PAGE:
Are you all still with me? Fun huh?!? Now come the hybridizers!
Hybridizers are growers that mix and match all of the different orchid genera to create crosses into one plant thereby creating a new hybrid. As each genus is used, the abbreviation for the genus is added to the new orchid's name. For example, if you were to cross the genus Cattleya
you would have the new generic hybrid Laeliocattleya
and then crossing this new hybrid with genus Brassavola
, you would end up a generic hybrid called Brassolaeliocattleya
. To shorten the name, Brassolaeliocattleya
is often abbreviated to "Blc."
This system works fine until hybridizers start using more than three genera to create their hybrid which creates generic names far too large to be manageable. When more than three different genera are part of the orchid's heritage, a new name is often given to these complex hybrids using usually the persons name who first registers the new hybrid and then adding the Latin ending "ara" to the name. To distinguish the name as a hybrid genus from a natural genus, an "X" is often placed before the hybrid name. For example:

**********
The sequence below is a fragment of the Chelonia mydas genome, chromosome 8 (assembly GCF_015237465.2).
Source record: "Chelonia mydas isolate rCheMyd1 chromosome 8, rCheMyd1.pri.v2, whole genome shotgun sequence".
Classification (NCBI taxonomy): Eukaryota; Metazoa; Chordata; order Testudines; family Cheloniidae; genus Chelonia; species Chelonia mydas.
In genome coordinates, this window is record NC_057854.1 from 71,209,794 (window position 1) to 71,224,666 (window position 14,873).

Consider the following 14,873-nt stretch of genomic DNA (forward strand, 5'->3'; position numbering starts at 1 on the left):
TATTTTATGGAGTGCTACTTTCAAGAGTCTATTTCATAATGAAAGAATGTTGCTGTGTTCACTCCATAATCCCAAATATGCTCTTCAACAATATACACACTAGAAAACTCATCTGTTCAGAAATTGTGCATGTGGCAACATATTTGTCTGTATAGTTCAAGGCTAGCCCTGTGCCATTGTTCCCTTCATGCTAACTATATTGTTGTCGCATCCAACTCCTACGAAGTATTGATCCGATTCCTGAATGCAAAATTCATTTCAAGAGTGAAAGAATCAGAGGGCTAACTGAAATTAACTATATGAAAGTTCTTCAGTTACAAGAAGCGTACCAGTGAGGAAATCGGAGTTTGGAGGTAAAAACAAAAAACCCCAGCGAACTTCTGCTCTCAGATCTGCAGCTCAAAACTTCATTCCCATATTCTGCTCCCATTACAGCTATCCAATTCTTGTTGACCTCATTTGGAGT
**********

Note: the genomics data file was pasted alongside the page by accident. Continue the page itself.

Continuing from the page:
(or X Beallara
) is a Brassia
hybrid created by Beall and is abbreviated Bllra.
As time and the knowledge of hybridizers increases, so do the creation of new and even more complex hybrids. Six or more different genera are present in some modern hybrids. Each created hybrid is registered with the Royal Horticultural Society then the new hybrids are published in regular periodicals and, in every five years, in the Sander's Complete List of Orchid Hybrids